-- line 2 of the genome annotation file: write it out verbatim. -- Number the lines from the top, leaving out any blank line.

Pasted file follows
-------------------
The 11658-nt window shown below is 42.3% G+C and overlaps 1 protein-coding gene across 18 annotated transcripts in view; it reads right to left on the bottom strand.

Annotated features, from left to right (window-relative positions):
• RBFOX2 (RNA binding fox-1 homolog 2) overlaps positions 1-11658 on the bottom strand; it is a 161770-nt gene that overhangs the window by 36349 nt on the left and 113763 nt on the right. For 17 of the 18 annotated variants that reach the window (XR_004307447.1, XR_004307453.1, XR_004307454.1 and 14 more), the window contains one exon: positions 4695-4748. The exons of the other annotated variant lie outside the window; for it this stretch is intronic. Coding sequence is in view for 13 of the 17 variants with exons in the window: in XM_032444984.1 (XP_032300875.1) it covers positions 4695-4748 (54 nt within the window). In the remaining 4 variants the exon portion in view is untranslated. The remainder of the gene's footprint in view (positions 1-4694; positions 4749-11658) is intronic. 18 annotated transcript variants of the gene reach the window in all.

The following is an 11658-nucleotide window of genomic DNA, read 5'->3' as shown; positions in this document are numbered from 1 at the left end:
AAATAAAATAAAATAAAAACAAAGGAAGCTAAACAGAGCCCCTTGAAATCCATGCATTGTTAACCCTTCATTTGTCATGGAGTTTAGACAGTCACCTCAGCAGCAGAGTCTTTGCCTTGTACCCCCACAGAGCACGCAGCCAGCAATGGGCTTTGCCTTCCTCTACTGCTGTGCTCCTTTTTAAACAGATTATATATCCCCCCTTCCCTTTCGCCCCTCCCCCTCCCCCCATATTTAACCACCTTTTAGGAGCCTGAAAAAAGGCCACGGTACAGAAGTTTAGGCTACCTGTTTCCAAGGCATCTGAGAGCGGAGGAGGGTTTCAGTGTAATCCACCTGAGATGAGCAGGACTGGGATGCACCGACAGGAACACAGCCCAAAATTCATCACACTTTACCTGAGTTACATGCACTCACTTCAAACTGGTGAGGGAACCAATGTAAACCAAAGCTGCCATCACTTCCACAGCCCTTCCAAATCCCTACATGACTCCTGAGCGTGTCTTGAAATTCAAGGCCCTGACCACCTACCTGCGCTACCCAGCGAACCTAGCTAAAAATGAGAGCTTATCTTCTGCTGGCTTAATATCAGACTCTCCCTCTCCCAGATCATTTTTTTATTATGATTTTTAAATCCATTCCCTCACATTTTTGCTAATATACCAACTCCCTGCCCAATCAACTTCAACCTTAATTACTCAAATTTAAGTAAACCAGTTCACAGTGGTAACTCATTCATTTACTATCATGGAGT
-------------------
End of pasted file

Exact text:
Annotated features, from left to right (window-relative positions):